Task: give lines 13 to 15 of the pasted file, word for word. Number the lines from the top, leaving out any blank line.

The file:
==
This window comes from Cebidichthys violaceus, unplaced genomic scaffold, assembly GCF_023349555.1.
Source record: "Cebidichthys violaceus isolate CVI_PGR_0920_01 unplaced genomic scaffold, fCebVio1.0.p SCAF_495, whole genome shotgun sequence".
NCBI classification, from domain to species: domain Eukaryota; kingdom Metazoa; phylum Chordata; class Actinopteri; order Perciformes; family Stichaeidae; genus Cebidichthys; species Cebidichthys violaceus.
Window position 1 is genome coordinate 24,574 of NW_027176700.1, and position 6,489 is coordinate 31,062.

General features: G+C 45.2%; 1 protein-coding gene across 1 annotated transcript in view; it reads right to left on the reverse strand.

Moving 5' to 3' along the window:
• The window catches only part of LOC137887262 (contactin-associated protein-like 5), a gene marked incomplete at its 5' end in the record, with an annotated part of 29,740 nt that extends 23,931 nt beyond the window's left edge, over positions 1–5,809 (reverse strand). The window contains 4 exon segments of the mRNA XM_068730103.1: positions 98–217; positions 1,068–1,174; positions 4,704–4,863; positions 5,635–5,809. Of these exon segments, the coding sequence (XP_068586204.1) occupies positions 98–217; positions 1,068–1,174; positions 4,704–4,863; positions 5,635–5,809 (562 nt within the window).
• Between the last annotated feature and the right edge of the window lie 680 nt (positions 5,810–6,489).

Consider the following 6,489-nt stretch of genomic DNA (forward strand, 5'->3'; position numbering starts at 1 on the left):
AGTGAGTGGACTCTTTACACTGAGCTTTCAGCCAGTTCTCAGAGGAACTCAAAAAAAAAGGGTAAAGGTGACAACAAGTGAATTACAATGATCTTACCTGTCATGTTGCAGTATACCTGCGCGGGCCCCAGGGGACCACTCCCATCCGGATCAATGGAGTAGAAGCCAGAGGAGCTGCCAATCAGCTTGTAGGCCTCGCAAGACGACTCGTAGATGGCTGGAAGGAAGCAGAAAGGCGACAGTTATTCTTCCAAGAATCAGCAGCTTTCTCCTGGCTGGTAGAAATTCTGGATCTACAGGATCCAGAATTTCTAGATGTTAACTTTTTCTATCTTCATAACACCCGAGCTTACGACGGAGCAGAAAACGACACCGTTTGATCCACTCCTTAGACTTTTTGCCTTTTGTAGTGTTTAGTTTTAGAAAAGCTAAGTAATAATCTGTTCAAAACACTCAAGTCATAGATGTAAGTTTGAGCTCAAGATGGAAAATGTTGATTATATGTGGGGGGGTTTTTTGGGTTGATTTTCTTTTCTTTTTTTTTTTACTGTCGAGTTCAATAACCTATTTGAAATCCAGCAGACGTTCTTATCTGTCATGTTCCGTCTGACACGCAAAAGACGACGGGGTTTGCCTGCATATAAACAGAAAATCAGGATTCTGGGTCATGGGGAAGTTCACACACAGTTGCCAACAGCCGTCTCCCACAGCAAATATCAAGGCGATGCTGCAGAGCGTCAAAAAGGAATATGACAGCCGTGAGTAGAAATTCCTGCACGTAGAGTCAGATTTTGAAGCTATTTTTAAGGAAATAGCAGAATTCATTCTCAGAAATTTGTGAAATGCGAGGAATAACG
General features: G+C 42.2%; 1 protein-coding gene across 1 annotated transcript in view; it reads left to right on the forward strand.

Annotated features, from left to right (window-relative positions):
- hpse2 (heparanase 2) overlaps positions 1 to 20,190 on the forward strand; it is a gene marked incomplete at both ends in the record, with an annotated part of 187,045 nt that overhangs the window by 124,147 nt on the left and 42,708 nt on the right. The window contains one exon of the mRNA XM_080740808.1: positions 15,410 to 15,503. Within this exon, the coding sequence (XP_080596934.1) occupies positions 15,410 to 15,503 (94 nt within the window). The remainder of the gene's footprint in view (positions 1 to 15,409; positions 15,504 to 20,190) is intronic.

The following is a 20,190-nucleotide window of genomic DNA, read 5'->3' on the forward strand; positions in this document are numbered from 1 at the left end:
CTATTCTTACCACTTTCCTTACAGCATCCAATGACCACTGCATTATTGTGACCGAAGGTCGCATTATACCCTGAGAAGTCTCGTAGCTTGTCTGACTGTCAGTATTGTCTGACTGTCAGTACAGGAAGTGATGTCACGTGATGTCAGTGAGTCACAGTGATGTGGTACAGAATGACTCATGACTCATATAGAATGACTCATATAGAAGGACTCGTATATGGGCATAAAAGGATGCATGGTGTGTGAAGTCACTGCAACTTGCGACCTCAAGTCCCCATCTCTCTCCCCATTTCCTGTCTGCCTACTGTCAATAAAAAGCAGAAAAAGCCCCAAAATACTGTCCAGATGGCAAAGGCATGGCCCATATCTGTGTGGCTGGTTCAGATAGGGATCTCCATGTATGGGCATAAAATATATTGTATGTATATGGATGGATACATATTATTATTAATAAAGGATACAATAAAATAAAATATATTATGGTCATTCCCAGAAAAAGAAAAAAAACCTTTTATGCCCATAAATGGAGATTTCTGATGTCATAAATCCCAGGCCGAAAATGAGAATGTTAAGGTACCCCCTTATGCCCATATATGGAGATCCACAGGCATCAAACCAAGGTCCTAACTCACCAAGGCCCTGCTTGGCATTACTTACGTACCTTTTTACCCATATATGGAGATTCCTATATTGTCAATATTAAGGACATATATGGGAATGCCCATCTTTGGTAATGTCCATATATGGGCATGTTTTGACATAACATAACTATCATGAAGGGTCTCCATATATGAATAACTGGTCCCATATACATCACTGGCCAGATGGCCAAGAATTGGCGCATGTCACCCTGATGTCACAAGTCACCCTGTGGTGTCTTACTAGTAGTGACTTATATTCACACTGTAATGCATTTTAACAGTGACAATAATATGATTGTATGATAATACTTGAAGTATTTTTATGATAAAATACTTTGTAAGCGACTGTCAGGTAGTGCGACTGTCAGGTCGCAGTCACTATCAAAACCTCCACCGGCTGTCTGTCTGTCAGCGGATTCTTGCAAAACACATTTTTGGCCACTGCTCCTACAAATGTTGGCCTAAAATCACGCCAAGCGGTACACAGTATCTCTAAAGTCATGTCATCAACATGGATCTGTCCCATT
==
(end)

- hpse2 (heparanase 2) overlaps positions 1 to 20,190 on the forward strand; it is a gene marked incomplete at both ends in the record, with an annotated part of 187,045 nt that overhangs the window by 124,147 nt on the left and 42,708 nt on the right. The window contains one exon of the mRNA XM_080740808.1: positions 15,410 to 15,503. Within this exon, the coding sequence (XP_080596934.1) occupies positions 15,410 to 15,503 (94 nt within the window). The remainder of the gene's footprint in view (positions 1 to 15,409; positions 15,504 to 20,190) is intronic.

The following is a 20,190-nucleotide window of genomic DNA, read 5'->3' on the forward strand; positions in this document are numbered from 1 at the left end:
CTATTCTTACCACTTTCCTTACAGCATCCAATGACCACTGCATTATTGTGACCGAAGGTCGCATTATACCCTGAGAAGTCTCGTAGCTTGTCTGACTGTCAGTATTGTCTGACTGTCAGTACAGGAAGTGATGTCACGTGATGTCAGTGAGTCACAGTGATGTGGTACAGAATGACTCATGACTCATATAGAATGACTCATATAGAAGGACTCGTATATGGGCATAAAAGGATGCATGGTGTGTGAAGTCACTGCAACTTGCGACCTCAAGTCCCCATCTCTCTCCCCATTTCCTGTCTGCCTACTGTCAATAAAAAGCAGAAAAAGCCCCAAAATACTGTCCAGATGGCAAAGGCATGGCCCATATCTGTGTGGCTGGTTCAGATAGGGATCTCCATGTATGGGCATAAAATATATTGTATGTATATGGATGGATACATATTATTATTAATAAAGGATACAATAAAATAAAATATATTATGGTCATTCCCAGAAAAAGAAAAAAAACCTTTTATGCCCATAAATGGAGATTTCTGATGTCATAAATCCCAGGCCGAAAATGAGAATGTTAAGGTACCCCCTTATGCCCATATATGGAGATCCACAGGCATCAAACCAAGGTCCTAACTCACCAAGGCCCTGCTTGGCATTACTTACGTACCTTTTTACCCATATATGGAGATTCCTATATTGTCAATATTAAGGACATATATGGGAATGCCCATCTTTGGTAATGTCCATATATGGGCATGTTTTGACATAACATAACTATCATGAAGGGTCTCCATATATGAATAACTGGTCCCATATACATCACTGGCCAGATGGCCAAGAATTGGCGCATGTCACCCTGATGTCACAAGTCACCCTGTGGTGTCTTACTAGTAGTGACTTATATTCACACTGTAATGCATTTTAACAGTGACAATAATATGATTGTATGATAATACTTGAAGTATTTTTATGATAAAATACTTTGTAAGCGACTGTCAGGTAGTGCGACTGTCAGGTCGCAGTCACTATCAAAACCTCCACCGGCTGTCTGTCTGTCAGCGGATTCTTGCAAAACACATTTTTGGCCACTGCTCCTACAAATGTTGGCCTAAAATCACGCCAAGCGGTACACAGTATCTCTAAAGTCATGTCATCAACATGGATCTGTCCCATT